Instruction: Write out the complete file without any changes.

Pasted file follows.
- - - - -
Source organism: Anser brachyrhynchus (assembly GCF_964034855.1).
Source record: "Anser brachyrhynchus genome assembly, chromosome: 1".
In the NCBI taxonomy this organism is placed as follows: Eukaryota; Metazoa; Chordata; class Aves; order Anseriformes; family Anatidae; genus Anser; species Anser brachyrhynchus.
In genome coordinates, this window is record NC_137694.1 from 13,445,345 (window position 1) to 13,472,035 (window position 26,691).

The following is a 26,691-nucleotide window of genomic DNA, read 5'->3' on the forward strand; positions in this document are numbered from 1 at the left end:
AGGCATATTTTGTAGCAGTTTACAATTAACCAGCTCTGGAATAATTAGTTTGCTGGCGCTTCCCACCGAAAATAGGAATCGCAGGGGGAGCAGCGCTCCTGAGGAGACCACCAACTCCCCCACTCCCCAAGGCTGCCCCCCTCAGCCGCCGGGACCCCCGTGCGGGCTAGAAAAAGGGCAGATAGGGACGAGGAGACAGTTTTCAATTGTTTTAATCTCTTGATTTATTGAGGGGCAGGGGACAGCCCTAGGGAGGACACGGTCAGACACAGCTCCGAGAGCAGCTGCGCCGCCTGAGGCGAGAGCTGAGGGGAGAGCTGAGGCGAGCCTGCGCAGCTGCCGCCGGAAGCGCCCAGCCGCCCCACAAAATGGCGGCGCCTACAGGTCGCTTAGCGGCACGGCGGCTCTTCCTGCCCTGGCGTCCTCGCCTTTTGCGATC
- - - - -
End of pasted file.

Source organism: Anser brachyrhynchus (assembly GCF_964034855.1).
Source record: "Anser brachyrhynchus genome assembly, chromosome: 1".
In the NCBI taxonomy this organism is placed as follows: Eukaryota; Metazoa; Chordata; class Aves; order Anseriformes; family Anatidae; genus Anser; species Anser brachyrhynchus.
In genome coordinates, this window is record NC_137694.1 from 13,445,345 (window position 1) to 13,472,035 (window position 26,691).

The following is a 26,691-nucleotide window of genomic DNA, read 5'->3' on the forward strand; positions in this document are numbered from 1 at the left end:
AGGCATATTTTGTAGCAGTTTACAATTAACCAGCTCTGGAATAATTAGTTTGCTGGCGCTTCCCACCGAAAATAGGAATCGCAGGGGGAGCAGCGCTCCTGAGGAGACCACCAACTCCCCCACTCCCCAAGGCTGCCCCCCTCAGCCGCCGGGACCCCCGTGCGGGCTAGAAAAAGGGCAGATAGGGACGAGGAGACAGTTTTCAATTGTTTTAATCTCTTGATTTATTGAGGGGCAGGGGACAGCCCTAGGGAGGACACGGTCAGACACAGCTCCGAGAGCAGCTGCGCCGCCTGAGGCGAGAGCTGAGGGGAGAGCTGAGGCGAGCCTGCGCAGCTGCCGCCGGAAGCGCCCAGCCGCCCCACAAAATGGCGGCGCCTACAGGTCGCTTAGCGGCACGGCGGCTCTTCCTGCCCTGGCGTCCTCGCCTTTTGCGATC